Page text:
Medical care in Vientiane is extremely basic and outside the capital there are no reliable facilities to deal with medical emergencies. Medical evacuation is difficult to organise and very expensive. Travellers are advised to take out comprehensive medical insurance, and those who have an unstable medical condition should consider avoiding Laos. A yellow fever certificate is required by all entering from an infected area.
Most visits to Laos are trouble-free, but crimes such as robbery are on the increase. Foreigners have been assaulted after having their drinks or food drugged. You should be careful about taking drinks from strangers, and do not leave food or drinks unattended. Theft of passports is a problem and travellers are advised to take care, avoid carrying large sums of money and keep valuables and documents in a safe place. Making copies of important travel documents is also a good idea. Travel in some rural parts of Laos is dangerous because of banditry and unexploded ordnance, and visitors should never stray from well-worn footpaths. Visitors should also note that an ID document or passport should be carried at all times and should be presented on demand or else a heavy fine could be imposed. Visitors to Vang Vieng are advised to be particularly vigilant of their belongings, and aware of their personal security as there have been reports of petty theft in the area. Staying at a trustworthy and secure hotel or guesthouse while in Vang Vieng is recommended.
Although Laos is known for its laid-back and friendly atmosphere, the travel risk is somewhat increased by the lack of travel infrastructure and medical facilities.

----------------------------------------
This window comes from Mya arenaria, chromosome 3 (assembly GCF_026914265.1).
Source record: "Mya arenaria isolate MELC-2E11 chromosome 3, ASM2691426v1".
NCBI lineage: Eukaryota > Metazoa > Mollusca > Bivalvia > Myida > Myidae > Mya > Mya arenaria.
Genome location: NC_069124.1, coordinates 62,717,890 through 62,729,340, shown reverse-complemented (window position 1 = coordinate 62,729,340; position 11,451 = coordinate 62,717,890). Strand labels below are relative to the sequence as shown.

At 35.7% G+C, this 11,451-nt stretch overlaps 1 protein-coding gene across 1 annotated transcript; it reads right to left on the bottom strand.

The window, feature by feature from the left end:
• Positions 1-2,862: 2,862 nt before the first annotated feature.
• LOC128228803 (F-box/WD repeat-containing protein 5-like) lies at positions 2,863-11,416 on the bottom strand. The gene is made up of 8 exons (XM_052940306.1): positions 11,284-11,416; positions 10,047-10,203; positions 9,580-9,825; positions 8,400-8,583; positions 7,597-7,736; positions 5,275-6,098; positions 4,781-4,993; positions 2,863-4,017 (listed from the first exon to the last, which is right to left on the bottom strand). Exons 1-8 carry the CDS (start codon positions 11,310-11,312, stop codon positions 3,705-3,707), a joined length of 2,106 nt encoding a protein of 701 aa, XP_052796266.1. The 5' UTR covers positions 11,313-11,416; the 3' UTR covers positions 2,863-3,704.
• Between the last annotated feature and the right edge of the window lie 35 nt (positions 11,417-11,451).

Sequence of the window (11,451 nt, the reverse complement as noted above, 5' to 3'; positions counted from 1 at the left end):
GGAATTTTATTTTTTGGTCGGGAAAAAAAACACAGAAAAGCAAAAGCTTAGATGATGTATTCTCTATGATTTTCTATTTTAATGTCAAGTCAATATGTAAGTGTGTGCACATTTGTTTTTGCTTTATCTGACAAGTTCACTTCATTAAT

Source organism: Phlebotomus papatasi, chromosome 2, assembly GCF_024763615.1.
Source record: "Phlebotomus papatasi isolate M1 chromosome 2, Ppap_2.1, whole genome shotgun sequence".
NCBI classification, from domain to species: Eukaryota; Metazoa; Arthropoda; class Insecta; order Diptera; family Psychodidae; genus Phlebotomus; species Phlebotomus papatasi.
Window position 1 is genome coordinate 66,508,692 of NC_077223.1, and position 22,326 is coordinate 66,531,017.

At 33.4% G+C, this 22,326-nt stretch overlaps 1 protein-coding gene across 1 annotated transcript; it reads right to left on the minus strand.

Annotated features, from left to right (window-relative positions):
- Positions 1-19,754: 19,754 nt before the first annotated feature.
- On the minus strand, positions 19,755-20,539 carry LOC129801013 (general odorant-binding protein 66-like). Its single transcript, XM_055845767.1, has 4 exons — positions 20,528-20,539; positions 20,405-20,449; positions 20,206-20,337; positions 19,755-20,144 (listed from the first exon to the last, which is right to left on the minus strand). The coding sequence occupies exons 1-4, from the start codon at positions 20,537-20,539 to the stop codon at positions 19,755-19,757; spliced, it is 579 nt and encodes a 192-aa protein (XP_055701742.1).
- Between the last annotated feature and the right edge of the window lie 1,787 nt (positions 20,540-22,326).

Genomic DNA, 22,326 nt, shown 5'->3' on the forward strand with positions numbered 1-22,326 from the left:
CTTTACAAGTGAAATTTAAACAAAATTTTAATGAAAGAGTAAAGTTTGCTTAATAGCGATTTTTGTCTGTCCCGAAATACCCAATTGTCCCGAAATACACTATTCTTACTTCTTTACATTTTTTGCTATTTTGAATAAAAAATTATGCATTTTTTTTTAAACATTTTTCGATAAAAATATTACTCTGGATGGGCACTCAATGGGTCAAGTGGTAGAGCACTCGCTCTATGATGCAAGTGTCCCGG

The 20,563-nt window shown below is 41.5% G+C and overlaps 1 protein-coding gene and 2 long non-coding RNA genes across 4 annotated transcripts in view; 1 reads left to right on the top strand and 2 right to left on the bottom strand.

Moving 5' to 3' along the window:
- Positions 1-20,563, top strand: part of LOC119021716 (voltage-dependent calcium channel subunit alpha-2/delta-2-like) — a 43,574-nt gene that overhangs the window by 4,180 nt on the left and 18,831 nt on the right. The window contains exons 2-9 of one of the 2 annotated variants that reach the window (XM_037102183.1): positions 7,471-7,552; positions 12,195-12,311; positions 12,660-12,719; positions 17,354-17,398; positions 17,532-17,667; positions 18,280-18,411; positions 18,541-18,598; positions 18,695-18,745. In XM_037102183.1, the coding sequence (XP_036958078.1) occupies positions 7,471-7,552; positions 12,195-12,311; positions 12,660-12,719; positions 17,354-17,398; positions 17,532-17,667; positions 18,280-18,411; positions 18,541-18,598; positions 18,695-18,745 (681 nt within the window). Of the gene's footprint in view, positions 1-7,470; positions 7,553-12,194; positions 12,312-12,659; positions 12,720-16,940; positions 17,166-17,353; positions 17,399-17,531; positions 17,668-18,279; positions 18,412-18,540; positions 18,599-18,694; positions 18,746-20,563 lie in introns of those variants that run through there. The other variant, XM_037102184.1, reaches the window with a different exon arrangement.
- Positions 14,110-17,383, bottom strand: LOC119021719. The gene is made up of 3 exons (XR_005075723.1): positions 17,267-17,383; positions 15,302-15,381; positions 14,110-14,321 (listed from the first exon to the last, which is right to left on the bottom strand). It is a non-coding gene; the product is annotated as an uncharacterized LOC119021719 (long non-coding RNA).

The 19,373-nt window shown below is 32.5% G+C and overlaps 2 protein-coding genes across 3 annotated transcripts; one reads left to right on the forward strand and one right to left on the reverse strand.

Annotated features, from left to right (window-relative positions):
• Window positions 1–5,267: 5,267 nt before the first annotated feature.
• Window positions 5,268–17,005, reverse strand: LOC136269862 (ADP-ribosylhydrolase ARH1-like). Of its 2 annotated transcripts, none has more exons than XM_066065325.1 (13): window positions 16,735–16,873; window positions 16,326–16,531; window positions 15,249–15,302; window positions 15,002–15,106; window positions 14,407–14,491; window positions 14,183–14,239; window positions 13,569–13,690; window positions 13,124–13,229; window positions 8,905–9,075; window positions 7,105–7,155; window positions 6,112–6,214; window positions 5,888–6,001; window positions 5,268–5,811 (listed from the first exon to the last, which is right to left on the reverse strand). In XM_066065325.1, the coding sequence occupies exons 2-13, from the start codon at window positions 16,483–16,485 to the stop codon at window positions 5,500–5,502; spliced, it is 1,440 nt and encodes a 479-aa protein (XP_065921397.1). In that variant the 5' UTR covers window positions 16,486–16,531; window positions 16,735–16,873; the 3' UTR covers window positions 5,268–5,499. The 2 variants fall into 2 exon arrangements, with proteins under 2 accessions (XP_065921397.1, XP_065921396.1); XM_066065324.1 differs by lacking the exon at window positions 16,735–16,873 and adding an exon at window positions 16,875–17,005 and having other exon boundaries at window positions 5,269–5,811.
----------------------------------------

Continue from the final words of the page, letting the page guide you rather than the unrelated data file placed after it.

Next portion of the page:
Emergency Phone Number
191 (Police); 195 (Ambulance); 192 (Tourist Police); 190 (Fire/First Aid)
* For current safety alerts, please visit Foreign travel advice - GOV.UK or Travel.State.Gov
The Lao Kip (LAK) is the legal currency unit. US Dollars, Euros and Thai Baht are also accepted in many places and are more convenient to carry than large stacks of the local currency. Banks, hotels, and jewellery shops all offer currency exchange services. For everyday expenses, carry a mix of US Dollars and Kip. For larger items, or when the exchange rate works in your favour, use US dollars. For local transport, street food stalls and minor purchases, it is best to use Kip. When in rural areas, ensure you carry a supply of small notes as change can be hard to come by.
Major credit cards such as Visa and MasterCard are accepted at most international hotels, many shops and restaurants, and a few tourist-orientated establishments in Luang Prabang and Vientiane - but in other parts of the country assume that only cash is accepted.
Banks are generally open Monday to Friday from 8am to 12pm, and then again from 2pm to 3pm. In Vientiane, Luang Prabang, Pakse and other major towns, ATMs are available from which money can be withdrawn. Note that ATMs distribute only Lao Kip, with a maximum of around 1,000,000 Kip per transaction.
Exchange RateNot available.
Embassies of Laos
Laos Embassy, Washington DC, United States (also responsible for Canada): +1 202 332 6416.
Laos Embassy, Paris, France (also responsible for United Kingdom): +33 (0)1 4553 0298.
Laos Embassy, Canberra, Australia (also responsible for New Zealand): +61 (0)2 6286 4595.
Foreign Embassies in Laos
American Embassy, Vientiane: +856 (0)21 267 000.
British Embassy, Bangkok, Thailand (also responsible for Laos): +66 (0)2 305 8333.
Canadian Embassy, Bangkok, Thailand (also responsible for Laos): +66 (0)2 646 4300.
Australian Embassy, Vientiane: +856 (0)21 353 800.
South African Embassy, Bangkok, Thailand (also responsible for Laos): +66 (0)2 659 2900.
Irish Embassy, Bangkok, Thailand (also responsible for Laos): +66 (0)2 632 6720.